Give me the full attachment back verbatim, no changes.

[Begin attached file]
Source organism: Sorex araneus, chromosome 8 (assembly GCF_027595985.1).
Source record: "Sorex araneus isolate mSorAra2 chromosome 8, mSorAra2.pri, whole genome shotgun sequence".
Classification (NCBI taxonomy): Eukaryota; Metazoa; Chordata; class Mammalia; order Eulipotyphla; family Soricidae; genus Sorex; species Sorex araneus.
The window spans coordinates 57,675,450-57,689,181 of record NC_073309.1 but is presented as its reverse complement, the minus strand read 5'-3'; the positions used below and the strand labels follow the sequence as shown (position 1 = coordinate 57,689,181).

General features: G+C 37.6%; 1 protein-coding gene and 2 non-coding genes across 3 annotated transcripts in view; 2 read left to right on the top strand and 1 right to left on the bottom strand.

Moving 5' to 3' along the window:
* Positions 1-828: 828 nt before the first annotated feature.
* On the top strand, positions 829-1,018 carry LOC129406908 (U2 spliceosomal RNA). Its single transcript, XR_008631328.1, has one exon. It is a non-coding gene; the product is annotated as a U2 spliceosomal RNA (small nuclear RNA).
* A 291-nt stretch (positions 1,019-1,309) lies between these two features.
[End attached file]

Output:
Source organism: Sorex araneus, chromosome 8 (assembly GCF_027595985.1).
Source record: "Sorex araneus isolate mSorAra2 chromosome 8, mSorAra2.pri, whole genome shotgun sequence".
Classification (NCBI taxonomy): Eukaryota; Metazoa; Chordata; class Mammalia; order Eulipotyphla; family Soricidae; genus Sorex; species Sorex araneus.
The window spans coordinates 57,675,450-57,689,181 of record NC_073309.1 but is presented as its reverse complement, the minus strand read 5'-3'; the positions used below and the strand labels follow the sequence as shown (position 1 = coordinate 57,689,181).

General features: G+C 37.6%; 1 protein-coding gene and 2 non-coding genes across 3 annotated transcripts in view; 2 read left to right on the top strand and 1 right to left on the bottom strand.

Moving 5' to 3' along the window:
* Positions 1-828: 828 nt before the first annotated feature.
* On the top strand, positions 829-1,018 carry LOC129406908 (U2 spliceosomal RNA). Its single transcript, XR_008631328.1, has one exon. It is a non-coding gene; the product is annotated as a U2 spliceosomal RNA (small nuclear RNA).
* A 291-nt stretch (positions 1,019-1,309) lies between these two features.